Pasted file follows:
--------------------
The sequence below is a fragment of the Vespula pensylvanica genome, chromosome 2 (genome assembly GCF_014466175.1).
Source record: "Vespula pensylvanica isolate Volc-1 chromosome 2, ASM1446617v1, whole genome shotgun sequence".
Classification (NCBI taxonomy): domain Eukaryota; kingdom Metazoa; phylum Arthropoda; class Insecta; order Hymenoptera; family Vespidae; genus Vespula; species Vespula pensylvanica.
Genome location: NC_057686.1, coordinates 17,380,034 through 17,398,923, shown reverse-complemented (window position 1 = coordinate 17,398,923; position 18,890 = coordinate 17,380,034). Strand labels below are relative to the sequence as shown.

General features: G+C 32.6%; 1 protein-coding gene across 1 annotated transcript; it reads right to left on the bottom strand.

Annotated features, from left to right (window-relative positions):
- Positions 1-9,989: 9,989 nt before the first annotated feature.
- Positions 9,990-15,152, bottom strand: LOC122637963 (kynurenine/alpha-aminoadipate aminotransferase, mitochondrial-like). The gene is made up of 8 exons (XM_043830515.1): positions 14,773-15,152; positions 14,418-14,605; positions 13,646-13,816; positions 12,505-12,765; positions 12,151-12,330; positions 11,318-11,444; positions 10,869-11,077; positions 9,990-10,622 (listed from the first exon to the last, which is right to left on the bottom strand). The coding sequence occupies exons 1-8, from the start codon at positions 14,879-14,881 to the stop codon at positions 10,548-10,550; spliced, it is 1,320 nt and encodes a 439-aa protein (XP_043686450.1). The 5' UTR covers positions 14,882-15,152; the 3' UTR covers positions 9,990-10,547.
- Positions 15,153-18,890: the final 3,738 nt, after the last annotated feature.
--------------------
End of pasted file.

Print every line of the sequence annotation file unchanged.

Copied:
The sequence below is a fragment of the Vespula pensylvanica genome, chromosome 2 (genome assembly GCF_014466175.1).
Source record: "Vespula pensylvanica isolate Volc-1 chromosome 2, ASM1446617v1, whole genome shotgun sequence".
Classification (NCBI taxonomy): domain Eukaryota; kingdom Metazoa; phylum Arthropoda; class Insecta; order Hymenoptera; family Vespidae; genus Vespula; species Vespula pensylvanica.
Genome location: NC_057686.1, coordinates 17,380,034 through 17,398,923, shown reverse-complemented (window position 1 = coordinate 17,398,923; position 18,890 = coordinate 17,380,034). Strand labels below are relative to the sequence as shown.

General features: G+C 32.6%; 1 protein-coding gene across 1 annotated transcript; it reads right to left on the bottom strand.

Annotated features, from left to right (window-relative positions):
- Positions 1-9,989: 9,989 nt before the first annotated feature.
- Positions 9,990-15,152, bottom strand: LOC122637963 (kynurenine/alpha-aminoadipate aminotransferase, mitochondrial-like). The gene is made up of 8 exons (XM_043830515.1): positions 14,773-15,152; positions 14,418-14,605; positions 13,646-13,816; positions 12,505-12,765; positions 12,151-12,330; positions 11,318-11,444; positions 10,869-11,077; positions 9,990-10,622 (listed from the first exon to the last, which is right to left on the bottom strand). The coding sequence occupies exons 1-8, from the start codon at positions 14,879-14,881 to the stop codon at positions 10,548-10,550; spliced, it is 1,320 nt and encodes a 439-aa protein (XP_043686450.1). The 5' UTR covers positions 14,882-15,152; the 3' UTR covers positions 9,990-10,547.
- Positions 15,153-18,890: the final 3,738 nt, after the last annotated feature.